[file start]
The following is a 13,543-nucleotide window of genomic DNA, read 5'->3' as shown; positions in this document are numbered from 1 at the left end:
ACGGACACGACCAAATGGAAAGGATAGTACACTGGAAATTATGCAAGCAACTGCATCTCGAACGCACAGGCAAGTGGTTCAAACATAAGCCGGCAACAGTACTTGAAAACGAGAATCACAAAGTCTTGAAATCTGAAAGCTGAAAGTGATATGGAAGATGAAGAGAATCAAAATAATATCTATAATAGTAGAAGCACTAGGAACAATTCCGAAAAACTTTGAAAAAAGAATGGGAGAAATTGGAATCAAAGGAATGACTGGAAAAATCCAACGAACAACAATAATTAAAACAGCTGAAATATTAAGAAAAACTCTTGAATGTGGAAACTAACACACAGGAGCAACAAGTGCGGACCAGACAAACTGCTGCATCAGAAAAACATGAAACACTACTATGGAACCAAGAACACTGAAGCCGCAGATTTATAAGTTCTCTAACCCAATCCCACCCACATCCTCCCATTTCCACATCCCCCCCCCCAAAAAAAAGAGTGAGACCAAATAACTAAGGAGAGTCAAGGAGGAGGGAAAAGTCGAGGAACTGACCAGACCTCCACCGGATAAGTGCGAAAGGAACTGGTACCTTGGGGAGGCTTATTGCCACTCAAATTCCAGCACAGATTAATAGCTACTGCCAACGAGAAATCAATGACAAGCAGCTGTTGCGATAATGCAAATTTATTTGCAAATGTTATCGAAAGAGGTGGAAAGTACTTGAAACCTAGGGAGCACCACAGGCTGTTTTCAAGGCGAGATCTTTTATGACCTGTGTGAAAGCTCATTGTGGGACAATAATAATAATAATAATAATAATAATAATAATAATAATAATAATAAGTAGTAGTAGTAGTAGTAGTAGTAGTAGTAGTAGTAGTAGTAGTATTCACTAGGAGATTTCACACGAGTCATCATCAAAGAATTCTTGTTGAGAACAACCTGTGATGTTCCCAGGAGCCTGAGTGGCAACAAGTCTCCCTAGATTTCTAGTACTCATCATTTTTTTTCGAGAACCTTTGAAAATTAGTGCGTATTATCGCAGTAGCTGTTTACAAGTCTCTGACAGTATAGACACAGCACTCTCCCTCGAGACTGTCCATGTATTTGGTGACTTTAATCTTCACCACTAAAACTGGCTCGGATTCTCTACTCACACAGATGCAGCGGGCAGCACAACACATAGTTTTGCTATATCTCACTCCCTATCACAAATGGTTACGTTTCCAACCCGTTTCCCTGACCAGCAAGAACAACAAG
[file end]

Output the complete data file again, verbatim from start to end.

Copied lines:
The following is a 13,543-nucleotide window of genomic DNA, read 5'->3' as shown; positions in this document are numbered from 1 at the left end:
ACGGACACGACCAAATGGAAAGGATAGTACACTGGAAATTATGCAAGCAACTGCATCTCGAACGCACAGGCAAGTGGTTCAAACATAAGCCGGCAACAGTACTTGAAAACGAGAATCACAAAGTCTTGAAATCTGAAAGCTGAAAGTGATATGGAAGATGAAGAGAATCAAAATAATATCTATAATAGTAGAAGCACTAGGAACAATTCCGAAAAACTTTGAAAAAAGAATGGGAGAAATTGGAATCAAAGGAATGACTGGAAAAATCCAACGAACAACAATAATTAAAACAGCTGAAATATTAAGAAAAACTCTTGAATGTGGAAACTAACACACAGGAGCAACAAGTGCGGACCAGACAAACTGCTGCATCAGAAAAACATGAAACACTACTATGGAACCAAGAACACTGAAGCCGCAGATTTATAAGTTCTCTAACCCAATCCCACCCACATCCTCCCATTTCCACATCCCCCCCCCCAAAAAAAAGAGTGAGACCAAATAACTAAGGAGAGTCAAGGAGGAGGGAAAAGTCGAGGAACTGACCAGACCTCCACCGGATAAGTGCGAAAGGAACTGGTACCTTGGGGAGGCTTATTGCCACTCAAATTCCAGCACAGATTAATAGCTACTGCCAACGAGAAATCAATGACAAGCAGCTGTTGCGATAATGCAAATTTATTTGCAAATGTTATCGAAAGAGGTGGAAAGTACTTGAAACCTAGGGAGCACCACAGGCTGTTTTCAAGGCGAGATCTTTTATGACCTGTGTGAAAGCTCATTGTGGGACAATAATAATAATAATAATAATAATAATAATAATAATAATAATAATAAGTAGTAGTAGTAGTAGTAGTAGTAGTAGTAGTAGTAGTAGTAGTATTCACTAGGAGATTTCACACGAGTCATCATCAAAGAATTCTTGTTGAGAACAACCTGTGATGTTCCCAGGAGCCTGAGTGGCAACAAGTCTCCCTAGATTTCTAGTACTCATCATTTTTTTTCGAGAACCTTTGAAAATTAGTGCGTATTATCGCAGTAGCTGTTTACAAGTCTCTGACAGTATAGACACAGCACTCTCCCTCGAGACTGTCCATGTATTTGGTGACTTTAATCTTCACCACTAAAACTGGCTCGGATTCTCTACTCACACAGATGCAGCGGGCAGCACAACACATAGTTTTGCTATATCTCACTCCCTATCACAAATGGTTACGTTTCCAACCCGTTTCCCTGACCAGCAAGAACAACAAG